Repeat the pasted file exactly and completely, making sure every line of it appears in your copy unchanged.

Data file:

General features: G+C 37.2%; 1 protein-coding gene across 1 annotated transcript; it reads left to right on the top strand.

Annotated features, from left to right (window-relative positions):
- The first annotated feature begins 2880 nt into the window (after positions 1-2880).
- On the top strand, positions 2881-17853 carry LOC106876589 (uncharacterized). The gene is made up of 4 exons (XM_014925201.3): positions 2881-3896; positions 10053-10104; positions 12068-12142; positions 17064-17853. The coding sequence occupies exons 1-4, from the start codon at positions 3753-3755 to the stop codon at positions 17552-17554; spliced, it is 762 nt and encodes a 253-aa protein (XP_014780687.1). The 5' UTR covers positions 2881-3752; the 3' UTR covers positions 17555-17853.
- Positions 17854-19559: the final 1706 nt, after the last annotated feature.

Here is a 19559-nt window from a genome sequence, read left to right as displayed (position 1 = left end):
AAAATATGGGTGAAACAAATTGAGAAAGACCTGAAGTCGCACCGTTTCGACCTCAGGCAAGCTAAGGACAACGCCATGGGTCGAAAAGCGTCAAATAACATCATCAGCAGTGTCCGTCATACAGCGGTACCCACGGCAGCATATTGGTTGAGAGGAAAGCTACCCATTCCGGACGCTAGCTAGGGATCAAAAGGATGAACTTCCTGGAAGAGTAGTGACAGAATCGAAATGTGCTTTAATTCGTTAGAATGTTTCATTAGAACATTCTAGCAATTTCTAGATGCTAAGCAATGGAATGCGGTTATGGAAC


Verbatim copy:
General features: G+C 37.2%; 1 protein-coding gene across 1 annotated transcript; it reads left to right on the top strand.

Annotated features, from left to right (window-relative positions):
- The first annotated feature begins 2880 nt into the window (after positions 1-2880).
- On the top strand, positions 2881-17853 carry LOC106876589 (uncharacterized). The gene is made up of 4 exons (XM_014925201.3): positions 2881-3896; positions 10053-10104; positions 12068-12142; positions 17064-17853. The coding sequence occupies exons 1-4, from the start codon at positions 3753-3755 to the stop codon at positions 17552-17554; spliced, it is 762 nt and encodes a 253-aa protein (XP_014780687.1). The 5' UTR covers positions 2881-3752; the 3' UTR covers positions 17555-17853.
- Positions 17854-19559: the final 1706 nt, after the last annotated feature.

Here is a 19559-nt window from a genome sequence, read left to right as displayed (position 1 = left end):
AAAATATGGGTGAAACAAATTGAGAAAGACCTGAAGTCGCACCGTTTCGACCTCAGGCAAGCTAAGGACAACGCCATGGGTCGAAAAGCGTCAAATAACATCATCAGCAGTGTCCGTCATACAGCGGTACCCACGGCAGCATATTGGTTGAGAGGAAAGCTACCCATTCCGGACGCTAGCTAGGGATCAAAAGGATGAACTTCCTGGAAGAGTAGTGACAGAATCGAAATGTGCTTTAATTCGTTAGAATGTTTCATTAGAACATTCTAGCAATTTCTAGATGCTAAGCAATGGAATGCGGTTATGGAAC